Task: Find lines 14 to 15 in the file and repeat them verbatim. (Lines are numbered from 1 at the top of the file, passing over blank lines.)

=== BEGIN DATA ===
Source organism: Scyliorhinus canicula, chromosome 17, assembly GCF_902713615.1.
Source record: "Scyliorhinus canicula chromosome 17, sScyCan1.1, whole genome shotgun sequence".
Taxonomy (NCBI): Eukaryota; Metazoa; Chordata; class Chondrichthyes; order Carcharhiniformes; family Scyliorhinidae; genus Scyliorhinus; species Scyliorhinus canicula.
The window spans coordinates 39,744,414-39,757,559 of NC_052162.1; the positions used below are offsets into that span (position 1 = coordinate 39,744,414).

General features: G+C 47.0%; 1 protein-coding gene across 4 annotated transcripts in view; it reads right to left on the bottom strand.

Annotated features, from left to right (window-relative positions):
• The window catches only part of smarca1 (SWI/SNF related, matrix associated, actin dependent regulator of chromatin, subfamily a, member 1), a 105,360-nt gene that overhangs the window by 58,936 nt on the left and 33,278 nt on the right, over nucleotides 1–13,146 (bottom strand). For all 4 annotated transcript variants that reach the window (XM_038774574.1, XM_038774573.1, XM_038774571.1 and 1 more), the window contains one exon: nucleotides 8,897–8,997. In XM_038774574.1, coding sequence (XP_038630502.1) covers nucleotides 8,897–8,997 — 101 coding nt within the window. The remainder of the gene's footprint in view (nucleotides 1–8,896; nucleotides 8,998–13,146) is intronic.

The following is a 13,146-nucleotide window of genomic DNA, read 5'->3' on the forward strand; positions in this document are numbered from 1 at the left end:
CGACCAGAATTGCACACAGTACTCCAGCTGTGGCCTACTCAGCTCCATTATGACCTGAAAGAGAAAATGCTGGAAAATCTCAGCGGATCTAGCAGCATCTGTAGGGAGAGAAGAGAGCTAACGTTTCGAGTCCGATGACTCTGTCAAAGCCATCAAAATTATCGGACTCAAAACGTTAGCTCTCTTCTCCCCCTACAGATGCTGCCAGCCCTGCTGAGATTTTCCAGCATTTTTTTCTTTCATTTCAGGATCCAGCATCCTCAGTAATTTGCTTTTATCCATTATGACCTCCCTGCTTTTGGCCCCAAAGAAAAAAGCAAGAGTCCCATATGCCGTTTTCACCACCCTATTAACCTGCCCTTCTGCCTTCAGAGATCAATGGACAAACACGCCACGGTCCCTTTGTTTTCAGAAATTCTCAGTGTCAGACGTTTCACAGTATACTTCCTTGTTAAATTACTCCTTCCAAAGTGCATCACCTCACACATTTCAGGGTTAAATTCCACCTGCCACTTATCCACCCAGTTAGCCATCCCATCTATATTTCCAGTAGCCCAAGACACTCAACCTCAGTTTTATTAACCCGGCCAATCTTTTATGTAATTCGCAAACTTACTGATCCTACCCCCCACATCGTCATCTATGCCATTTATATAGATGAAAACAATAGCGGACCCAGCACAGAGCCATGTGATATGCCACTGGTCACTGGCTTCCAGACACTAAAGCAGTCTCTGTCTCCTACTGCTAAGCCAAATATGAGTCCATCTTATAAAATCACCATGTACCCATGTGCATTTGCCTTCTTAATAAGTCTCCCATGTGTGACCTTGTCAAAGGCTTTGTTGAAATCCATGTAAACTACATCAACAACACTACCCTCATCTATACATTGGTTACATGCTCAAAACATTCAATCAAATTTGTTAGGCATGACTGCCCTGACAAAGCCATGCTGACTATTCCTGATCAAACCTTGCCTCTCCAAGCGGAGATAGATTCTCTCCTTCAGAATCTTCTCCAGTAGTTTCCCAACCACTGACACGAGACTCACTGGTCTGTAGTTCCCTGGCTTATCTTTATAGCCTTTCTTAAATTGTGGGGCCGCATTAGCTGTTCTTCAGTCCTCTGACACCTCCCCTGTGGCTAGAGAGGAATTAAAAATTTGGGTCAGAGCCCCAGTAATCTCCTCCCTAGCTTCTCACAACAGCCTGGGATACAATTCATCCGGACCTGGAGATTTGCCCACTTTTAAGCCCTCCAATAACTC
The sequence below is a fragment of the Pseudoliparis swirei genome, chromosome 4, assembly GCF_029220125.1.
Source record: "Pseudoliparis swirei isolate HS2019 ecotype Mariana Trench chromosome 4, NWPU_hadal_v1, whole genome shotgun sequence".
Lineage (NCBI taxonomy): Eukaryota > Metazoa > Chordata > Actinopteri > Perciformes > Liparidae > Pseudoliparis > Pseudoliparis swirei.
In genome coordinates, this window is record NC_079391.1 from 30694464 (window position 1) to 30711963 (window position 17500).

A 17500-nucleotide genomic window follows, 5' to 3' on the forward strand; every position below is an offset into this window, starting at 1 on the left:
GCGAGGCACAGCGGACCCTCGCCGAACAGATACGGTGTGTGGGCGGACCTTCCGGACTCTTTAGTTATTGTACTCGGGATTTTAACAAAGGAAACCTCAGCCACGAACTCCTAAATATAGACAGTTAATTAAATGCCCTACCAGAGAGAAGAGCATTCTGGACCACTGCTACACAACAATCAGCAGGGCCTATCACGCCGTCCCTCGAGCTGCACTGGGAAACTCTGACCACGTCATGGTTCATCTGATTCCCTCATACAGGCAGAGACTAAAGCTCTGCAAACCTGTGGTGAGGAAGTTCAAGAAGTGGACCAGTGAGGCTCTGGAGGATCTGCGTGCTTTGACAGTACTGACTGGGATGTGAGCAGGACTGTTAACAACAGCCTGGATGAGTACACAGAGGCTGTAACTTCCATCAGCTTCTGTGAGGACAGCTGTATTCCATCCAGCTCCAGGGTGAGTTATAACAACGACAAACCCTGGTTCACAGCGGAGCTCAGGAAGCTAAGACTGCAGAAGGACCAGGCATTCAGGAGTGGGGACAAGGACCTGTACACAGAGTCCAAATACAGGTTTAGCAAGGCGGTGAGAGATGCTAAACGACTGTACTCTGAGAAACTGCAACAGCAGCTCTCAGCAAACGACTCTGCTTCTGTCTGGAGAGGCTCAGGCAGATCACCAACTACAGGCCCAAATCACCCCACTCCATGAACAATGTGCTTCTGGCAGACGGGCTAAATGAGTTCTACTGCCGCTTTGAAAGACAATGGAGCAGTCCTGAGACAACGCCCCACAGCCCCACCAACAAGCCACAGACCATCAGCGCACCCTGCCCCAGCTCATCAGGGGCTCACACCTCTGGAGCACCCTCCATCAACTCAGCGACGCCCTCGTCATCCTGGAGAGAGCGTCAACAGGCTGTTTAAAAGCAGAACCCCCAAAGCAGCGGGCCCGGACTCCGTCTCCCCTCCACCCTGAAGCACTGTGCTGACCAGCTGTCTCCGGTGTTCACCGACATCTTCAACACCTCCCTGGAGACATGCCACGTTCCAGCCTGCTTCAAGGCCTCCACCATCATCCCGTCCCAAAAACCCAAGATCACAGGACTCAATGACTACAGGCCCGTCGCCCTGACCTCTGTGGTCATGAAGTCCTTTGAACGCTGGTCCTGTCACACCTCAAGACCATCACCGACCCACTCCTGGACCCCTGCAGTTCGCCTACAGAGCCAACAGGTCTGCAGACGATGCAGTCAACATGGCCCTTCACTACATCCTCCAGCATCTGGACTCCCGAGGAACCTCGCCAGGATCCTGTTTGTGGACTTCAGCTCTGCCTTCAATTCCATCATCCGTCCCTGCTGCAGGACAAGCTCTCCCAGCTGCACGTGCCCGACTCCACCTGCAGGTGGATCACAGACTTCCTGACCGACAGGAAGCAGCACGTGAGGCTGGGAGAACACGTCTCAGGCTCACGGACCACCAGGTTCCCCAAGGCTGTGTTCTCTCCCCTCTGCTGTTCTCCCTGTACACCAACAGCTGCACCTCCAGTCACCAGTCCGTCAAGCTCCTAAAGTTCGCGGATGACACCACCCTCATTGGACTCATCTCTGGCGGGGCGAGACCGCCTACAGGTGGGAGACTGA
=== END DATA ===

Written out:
A 17500-nucleotide genomic window follows, 5' to 3' on the forward strand; every position below is an offset into this window, starting at 1 on the left:
GCGAGGCACAGCGGACCCTCGCCGAACAGATACGGTGTGTGGGCGGACCTTCCGGACTCTTTAGTTATTGTACTCGGGATTTTAACAAAGGAAACCTCAGCCACGAACTCCTAAATATAGACAGTTAATTAAATGCCCTACCAGAGAGAAGAGCATTCTGGACCACTGCTACACAACAATCAGCAGGGCCTATCACGCCGTCCCTCGAGCTGCACTGGGAAACTCTGACCACGTCATGGTTCATCTGATTCCCTCATACAGGCAGAGACTAAAGCTCTGCAAACCTGTGGTGAGGAAGTTCAAGAAGTGGACCAGTGAGGCTCTGGAGGATCTGCGTGCTTTGACAGTACTGACTGGGATGTGAGCAGGACTGTTAACAACAGCCTGGATGAGTACACAGAGGCTGTAACTTCCATCAGCTTCTGTGAGGACAGCTGTATTCCATCCAGCTCCAGGGTGAGTTATAACAACGACAAACCCTGGTTCACAGCGGAGCTCAGGAAGCTAAGACTGCAGAAGGACCAGGCATTCAGGAGTGGGGACAAGGACCTGTACACAGAGTCCAAATACAGGTTTAGCAAGGCGGTGAGAGATGCTAAACGACTGTACTCTGAGAAACTGCAACAGCAGCTCTCAGCAAACGACTCTGCTTCTGTCTGGAGAGGCTCAGGCAGATCACCAACTACAGGCCCAAATCACCCCACTCCATGAACAATGTGCTTCTGGCAGACGGGCTAAATGAGTTCTACTGCCGCTTTGAAAGACAATGGAGCAGTCCTGAGACAACGCCCCACAGCCCCACCAACAAGCCACAGACCATCAGCGCACCCTGCCCCAGCTCATCAGGGGCTCACACCTCTGGAGCACCCTCCATCAACTCAGCGACGCCCTCGTCATCCTGGAGAGAGCGTCAACAGGCTGTTTAAAAGCAGAACCCCCAAAGCAGCGGGCCCGGACTCCGTCTCCCCTCCACCCTGAAGCACTGTGCTGACCAGCTGTCTCCGGTGTTCACCGACATCTTCAACACCTCCCTGGAGACATGCCACGTTCCAGCCTGCTTCAAGGCCTCCACCATCATCCCGTCCCAAAAACCCAAGATCACAGGACTCAATGACTACAGGCCCGTCGCCCTGACCTCTGTGGTCATGAAGTCCTTTGAACGCTGGTCCTGTCACACCTCAAGACCATCACCGACCCACTCCTGGACCCCTGCAGTTCGCCTACAGAGCCAACAGGTCTGCAGACGATGCAGTCAACATGGCCCTTCACTACATCCTCCAGCATCTGGACTCCCGAGGAACCTCGCCAGGATCCTGTTTGTGGACTTCAGCTCTGCCTTCAATTCCATCATCCGTCCCTGCTGCAGGACAAGCTCTCCCAGCTGCACGTGCCCGACTCCACCTGCAGGTGGATCACAGACTTCCTGACCGACAGGAAGCAGCACGTGAGGCTGGGAGAACACGTCTCAGGCTCACGGACCACCAGGTTCCCCAAGGCTGTGTTCTCTCCCCTCTGCTGTTCTCCCTGTACACCAACAGCTGCACCTCCAGTCACCAGTCCGTCAAGCTCCTAAAGTTCGCGGATGACACCACCCTCATTGGACTCATCTCTGGCGGGGCGAGACCGCCTACAGGTGGGAGACTGA